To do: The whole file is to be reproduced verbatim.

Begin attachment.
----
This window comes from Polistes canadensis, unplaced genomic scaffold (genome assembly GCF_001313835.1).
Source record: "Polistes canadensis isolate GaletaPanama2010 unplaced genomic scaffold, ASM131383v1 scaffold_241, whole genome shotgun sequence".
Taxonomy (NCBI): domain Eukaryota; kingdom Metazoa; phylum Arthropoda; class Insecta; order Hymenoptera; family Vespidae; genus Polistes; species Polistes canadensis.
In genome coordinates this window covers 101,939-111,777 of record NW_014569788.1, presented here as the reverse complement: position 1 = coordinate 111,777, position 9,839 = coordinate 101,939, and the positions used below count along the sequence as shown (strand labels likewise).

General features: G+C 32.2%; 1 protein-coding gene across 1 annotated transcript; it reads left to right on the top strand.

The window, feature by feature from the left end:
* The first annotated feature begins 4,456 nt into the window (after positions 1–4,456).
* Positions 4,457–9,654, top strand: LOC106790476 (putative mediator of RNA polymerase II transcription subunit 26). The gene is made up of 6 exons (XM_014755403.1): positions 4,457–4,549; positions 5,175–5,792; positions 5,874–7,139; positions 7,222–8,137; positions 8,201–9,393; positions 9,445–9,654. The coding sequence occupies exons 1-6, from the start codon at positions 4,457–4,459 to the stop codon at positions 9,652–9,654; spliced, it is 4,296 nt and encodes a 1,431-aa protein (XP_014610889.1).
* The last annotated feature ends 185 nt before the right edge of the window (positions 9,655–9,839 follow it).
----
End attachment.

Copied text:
This window comes from Polistes canadensis, unplaced genomic scaffold (genome assembly GCF_001313835.1).
Source record: "Polistes canadensis isolate GaletaPanama2010 unplaced genomic scaffold, ASM131383v1 scaffold_241, whole genome shotgun sequence".
Taxonomy (NCBI): domain Eukaryota; kingdom Metazoa; phylum Arthropoda; class Insecta; order Hymenoptera; family Vespidae; genus Polistes; species Polistes canadensis.
In genome coordinates this window covers 101,939-111,777 of record NW_014569788.1, presented here as the reverse complement: position 1 = coordinate 111,777, position 9,839 = coordinate 101,939, and the positions used below count along the sequence as shown (strand labels likewise).

General features: G+C 32.2%; 1 protein-coding gene across 1 annotated transcript; it reads left to right on the top strand.

The window, feature by feature from the left end:
* The first annotated feature begins 4,456 nt into the window (after positions 1–4,456).
* Positions 4,457–9,654, top strand: LOC106790476 (putative mediator of RNA polymerase II transcription subunit 26). The gene is made up of 6 exons (XM_014755403.1): positions 4,457–4,549; positions 5,175–5,792; positions 5,874–7,139; positions 7,222–8,137; positions 8,201–9,393; positions 9,445–9,654. The coding sequence occupies exons 1-6, from the start codon at positions 4,457–4,459 to the stop codon at positions 9,652–9,654; spliced, it is 4,296 nt and encodes a 1,431-aa protein (XP_014610889.1).
* The last annotated feature ends 185 nt before the right edge of the window (positions 9,655–9,839 follow it).